It seems that in nature, self-organised systems have become highly effective and adaptive - think of bees or ants foraging for food, termites building large air-conditioned towers, or a 'murmuration' of starlings swirling through the sky in unison. SWARM engineering, the latest company launched by Frost Data Capital, is applying many of the latest advancements in agent-based software, combined with leading research on deep and reinforcement learning, to enable machines to collaborate together as a team.
Anthony Howcroft, CEO of SWARM, believes that organisations have a tendency to become overly focused on the 'plumbing' of technology, especially in a new market like IoT, or a fashionable sector such as AI, "...while we are using advanced algorithms and approaches within SWARM, the key is that we help organisations solve hard problems, by putting their machines to work for them,' he said.
He explains that the concept is to put a low-footprint agent on each device or machine (or in the cloud if there is a 'digital twin'), and direct the agents towards a goal, and then let them self-organise and optimise the process by communicating and collaborating as a team. This does imply a level of machine learning, and Howcroft confirmed that "the agents learn at many levels - independently, and as a swarm too. We have the ability to deploy different learning algorithms based on the business scenario. So for example, in a blending example we are looking at Q-Learning, a type of reinforcement learning pioneered by Chris Watkins and famously used as the basis for the IBM Watson system that beet Lee Sedol in the Go challenge."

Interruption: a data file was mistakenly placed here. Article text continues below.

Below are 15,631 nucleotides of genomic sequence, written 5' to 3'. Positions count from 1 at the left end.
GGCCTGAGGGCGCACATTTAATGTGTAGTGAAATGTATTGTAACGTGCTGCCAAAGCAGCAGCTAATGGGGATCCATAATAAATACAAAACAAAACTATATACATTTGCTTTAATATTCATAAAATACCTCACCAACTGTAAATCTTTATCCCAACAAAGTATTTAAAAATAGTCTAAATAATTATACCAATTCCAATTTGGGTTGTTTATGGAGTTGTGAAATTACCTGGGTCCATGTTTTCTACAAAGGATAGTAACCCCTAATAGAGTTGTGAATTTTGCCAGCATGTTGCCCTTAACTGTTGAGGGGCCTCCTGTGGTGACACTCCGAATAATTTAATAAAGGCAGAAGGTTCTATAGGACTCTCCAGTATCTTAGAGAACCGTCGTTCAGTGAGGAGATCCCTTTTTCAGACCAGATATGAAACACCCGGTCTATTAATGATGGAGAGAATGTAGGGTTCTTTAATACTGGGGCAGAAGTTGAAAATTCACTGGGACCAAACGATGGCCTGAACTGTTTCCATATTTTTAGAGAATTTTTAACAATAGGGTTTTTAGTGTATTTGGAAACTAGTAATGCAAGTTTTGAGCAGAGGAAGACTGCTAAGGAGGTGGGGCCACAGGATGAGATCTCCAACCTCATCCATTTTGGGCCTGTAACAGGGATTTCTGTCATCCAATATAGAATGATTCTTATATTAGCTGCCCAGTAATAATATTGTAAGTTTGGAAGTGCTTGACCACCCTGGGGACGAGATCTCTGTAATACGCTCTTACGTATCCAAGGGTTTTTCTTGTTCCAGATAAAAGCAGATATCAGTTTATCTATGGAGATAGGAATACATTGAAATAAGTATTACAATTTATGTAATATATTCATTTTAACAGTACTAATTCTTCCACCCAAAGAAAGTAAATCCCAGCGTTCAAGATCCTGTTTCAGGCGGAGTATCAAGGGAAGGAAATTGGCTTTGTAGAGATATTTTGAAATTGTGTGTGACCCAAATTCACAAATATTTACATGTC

SWARM has published a sequence of three articles that layout a philosophical approach to machine collaboration, and talk through a couple of use case examples. The first piece is provocatively titled Let's face it: machines are better than us, and was followed up by How can swarms of machines change your business, and finally Blending is hard, machines do it better.
We look forward to seeing how SWARM develops, and the type of problems that they tackle. We asked Howcroft where the company was finding initial traction and he commented that "...there's a lot of interest by organisations that have large numbers of devices in a reasonably dense environment - like smart cities or mining. Then there are the industrial equipment manufacturers who are looking at how to add more value to their customers, and are fascinated by the concept of collaborating machines. One of the first areas where we've seen serious interest though, is in supply chain - especially in food production, and oil & gas - starting with the refinery blending issue. The opportunities for machines to solve problems by working together are huge, and our challenge is to focus on one or two specific scenarios in the short term. Once people see the benefits, and gain trust in the machines to deliver, we believe this will spread like wildfire through a value chain."
You can keep track of SWARM at their website. Or contact Anthony Howcroft directly via his email email@example.com